In summary, serum PTX3 is potentially a sensitive and specific diagnostic biomarker for PDAC with the ability to separate PDAC from other pancreatic diseases such as IPMN and chronic pancreatitis, which pose frequent diagnostic dilemmas in clinical practice (Supplementary Fig. 8). Computerised tomography (CT) scanning is the recognized gold standard imaging in the diagnosis of PDAC. Whilst CT is able to accurately detect the presence of pancreatic masses it is not able to distinguish malignant from benign conditions, where PET-CT may be more useful25,26. This is of particular relevance as patients with chronic pancreatitis may mimic PDAC on presentation without overt malignancy, but also have increased risk of malignancy1. In light of these diagnostic challenges, PTX3 may be a sensitive and specific biomarker able to distinguish malignant from benign conditions of the pancreas, and merits further exploration in conjunction with other biomarkers to improve its sensitivity and specificity for routine clinical application.

A combination of human tissue and serum samples analyses, and experimental data based on both in in vitro 2D and 3D as well as in vivo transgenic mouse models suggest that the source of elevated serum PTX3 is the desmoplastic stroma of PDAC, in particular the activated pancreatic stellate cell. The short pentraxins such as C-reactive protein (CRP) and Serum Amyloid P component (SAP) are produced in the liver by hepatocytes. In contrast, PTX3, also an acute phase protein, but a long pentraxin, is rapidly produced at the local sites of inflammation by a variety of cell types such as macrophages, neutrophils, endothelial cells, dendritic cells, fibroblasts and smooth muscle cells in response to a myriad of local pro-inflammatory signals such as lipopolysaccharide (LPS), interleukin-1 (IL-1) and tumor necrosis factor-alpha (TNF-α) and Toll-like receptor activation14,27. These key signals are highly expressed in the pan-stromal compartment9,28,29. We postulate that PTX3 secretion in association with hyaluronan, particularly in the pan-stromal compartment, may entrap immune cells, thus preventing immune cells from accessing tumor cells to mount anti-tumor immunity28,30. Whilst PTX3 potentially interacts with a variety of ligands and may be involved in various biological functions, including innate immune responses; here we suggest an essential role for PTX3 in PDAC in stabilizing the ECM: previously understood to be via interaction with TSG-6 and hyaluronic acid14,17,31. Furthermore, we demonstrate its role in contributing to the invasive capacity of cancer cells. This leads to the possibility that the stromal modulating treatments such as those using PEGPH2016, hedgehog inhibition32, or ATRA can be monitored using serum PTX3 levels as surrogate marker of therapeutic response to stromal targeting therapy, since repeated biopsies are not feasible in patients with PDAC33.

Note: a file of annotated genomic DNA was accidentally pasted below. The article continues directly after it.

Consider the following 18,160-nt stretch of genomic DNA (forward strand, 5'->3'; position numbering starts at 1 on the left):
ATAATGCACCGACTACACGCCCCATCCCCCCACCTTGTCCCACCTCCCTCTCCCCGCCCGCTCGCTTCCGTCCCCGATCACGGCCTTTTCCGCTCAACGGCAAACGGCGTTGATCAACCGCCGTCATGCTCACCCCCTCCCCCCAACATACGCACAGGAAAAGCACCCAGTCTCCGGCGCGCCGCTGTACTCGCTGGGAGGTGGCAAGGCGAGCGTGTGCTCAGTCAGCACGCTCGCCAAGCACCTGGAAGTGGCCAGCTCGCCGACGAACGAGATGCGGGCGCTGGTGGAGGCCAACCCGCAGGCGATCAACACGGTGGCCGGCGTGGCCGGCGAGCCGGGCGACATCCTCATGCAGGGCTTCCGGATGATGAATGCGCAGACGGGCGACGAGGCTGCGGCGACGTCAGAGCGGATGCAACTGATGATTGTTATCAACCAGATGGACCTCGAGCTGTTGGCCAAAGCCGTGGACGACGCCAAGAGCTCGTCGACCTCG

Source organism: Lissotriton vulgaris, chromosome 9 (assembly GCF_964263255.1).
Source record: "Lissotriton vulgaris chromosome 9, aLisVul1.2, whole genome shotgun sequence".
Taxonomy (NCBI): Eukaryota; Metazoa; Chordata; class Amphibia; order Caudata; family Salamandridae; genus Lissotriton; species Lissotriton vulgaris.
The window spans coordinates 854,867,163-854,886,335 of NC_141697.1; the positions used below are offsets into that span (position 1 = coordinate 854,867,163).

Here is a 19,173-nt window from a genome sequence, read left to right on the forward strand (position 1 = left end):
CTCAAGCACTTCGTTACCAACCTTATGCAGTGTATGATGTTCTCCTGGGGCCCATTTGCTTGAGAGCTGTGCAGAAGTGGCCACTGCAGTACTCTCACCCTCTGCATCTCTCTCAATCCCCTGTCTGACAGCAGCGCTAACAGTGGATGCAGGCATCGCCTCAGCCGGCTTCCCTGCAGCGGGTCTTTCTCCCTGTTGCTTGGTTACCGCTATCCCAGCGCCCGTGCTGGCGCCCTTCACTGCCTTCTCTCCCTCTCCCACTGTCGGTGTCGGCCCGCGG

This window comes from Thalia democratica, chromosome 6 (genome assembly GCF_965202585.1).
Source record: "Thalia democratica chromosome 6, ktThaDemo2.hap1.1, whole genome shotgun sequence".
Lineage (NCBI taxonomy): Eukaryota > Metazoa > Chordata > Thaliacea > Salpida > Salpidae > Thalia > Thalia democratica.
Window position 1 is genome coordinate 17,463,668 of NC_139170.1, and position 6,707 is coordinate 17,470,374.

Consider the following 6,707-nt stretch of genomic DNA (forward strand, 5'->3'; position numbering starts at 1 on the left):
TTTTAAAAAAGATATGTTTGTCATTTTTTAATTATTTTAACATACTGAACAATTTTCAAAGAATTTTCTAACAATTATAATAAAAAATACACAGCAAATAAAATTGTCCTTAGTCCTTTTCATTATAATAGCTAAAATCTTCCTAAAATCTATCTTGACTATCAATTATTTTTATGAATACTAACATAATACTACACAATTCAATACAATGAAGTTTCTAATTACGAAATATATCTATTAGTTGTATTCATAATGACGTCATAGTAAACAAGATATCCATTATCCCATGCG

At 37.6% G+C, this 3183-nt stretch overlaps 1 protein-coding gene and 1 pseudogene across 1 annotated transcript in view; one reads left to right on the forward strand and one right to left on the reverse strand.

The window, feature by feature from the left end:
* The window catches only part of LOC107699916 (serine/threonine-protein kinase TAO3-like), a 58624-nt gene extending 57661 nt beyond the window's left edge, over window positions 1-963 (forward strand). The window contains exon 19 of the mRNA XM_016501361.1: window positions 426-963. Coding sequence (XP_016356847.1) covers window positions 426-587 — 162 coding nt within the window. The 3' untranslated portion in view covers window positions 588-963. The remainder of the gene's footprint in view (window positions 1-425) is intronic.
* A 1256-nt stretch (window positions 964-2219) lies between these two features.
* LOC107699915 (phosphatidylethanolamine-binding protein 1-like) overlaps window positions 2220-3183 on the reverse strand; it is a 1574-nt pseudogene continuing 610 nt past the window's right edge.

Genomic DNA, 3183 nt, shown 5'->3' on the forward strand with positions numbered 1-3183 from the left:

Human tissue and serum samples

Tissues and serum were collected in an ethically approved manner from patients and volunteers in the UK [Barts Pancreas Tissue Bank, London, UK,, Ethical approval by NRES Committee South Central-Hampshire on 23rd January 2014 with reference 11/SC/0592 and renewed as 18/SC/0630}34 and Italy [ARC-Net Biobank, Verona, Italy,, Ethical approval by Integrated University Hospital Trust (AOUI) Ethics Committee (Comitato Etico Azienda Ospedaliera Universitaria Integrata) with Prog. No. 2172 dated 23/05/2012 Prot. N. 26773)35. All patients provided written informed consent prior collection of samples. Controls included patients with non-neoplastic pancreatico-biliary diseases as well as healthy individuals. Prospectively collected samples obtained from the UK Medicine and Healthcare products Regulatory Agency approved SCALOP (ISRCTN 96169987) clinical trial23 and STARPAC24 were analyzed blindly and serum PTX3 assay data sent back to respective clinical trial units for clinical correlates. Serum and tissue samples were obtained from previously conducted experiments on tumor-bearing KPC mice receiving either ATRA or vehicle for two doses over a week and then sacrificed9,36.


PTX3 ELISA was performed, in a blinded manner, using in-house validated methodology at Humanitas Research Institute, Milan Italy12. Briefly, Plasma PTX3 concentrations were quantified using the sandwich ELISA as follows: 96- well-ELISA plates were coated with MNB4 anti-human PTX3 antibody (100 ng/ well) diluted in coating buffer (15 mM carbonate buffer, pH 9.6, overnight, 4 °C), washed, blocked (5% dry milk in washing buffer, 2 h, room temperature), washed, and incubated with either 50 μL of diluted plasma (1:3 dilution in PBS without Ca2+ Mg2+ and 2% BSA) or 50 μL recombinant human PTX3 standards (0.31–20 ng/mL), all in duplicates for 2 h at 37 °C. After two washes, 50 ng/mL of biotinylated PTX3 (Enzo Life Sciences, cat. ALX-210-365B) antibody was added in each well for 1 h at RT, washes and color realized by 100 μL/well streptavidinhorseradish peroxidase (Amersham, cat. RPN4401V) diluted 1:4000 for 1 h at RT. After further washes 100 μL of chromogen substrate (ThermoFisher cat. 34028B) was added and plates were read after 15 min at 450 nm in a plate-reader. Polynomial regression graphs were constructed for standard curves.

Western blotting

Briefly, 20 µg of cell lysates or 20 µL of filtered conditioned media from cell cultures were separated by electrophoresis on 10% sodium dodecyl sulfate/polyacrylamide gels. Membranes were blocked with 5% bovine serum albumin (BSA) in TBST (tris-buffered saline with 0.5% Tween 20), and probed with primary antibodies to PTX3 (Cat. No HM2242, clone MNB4; Hycult Biotech at 1:100 dilution) or HSC70 (Cat. No sc-7298, Santa Cruz at 1:1000 dilution) at 4oC overnight followed by appropriate secondary HRP-conjugated antibody (1 h, room temperature) with intervening washes in TBST as described before37,38. Immunoreactive proteins were detected with Luminata Forte Western HRP substrate (Millipore). Quantification of independent Western blots (3–4 replicates) was performed using Fiji-ImageJ, (NIH,USA) software. Gels derived from the same experiment were processed in parallel.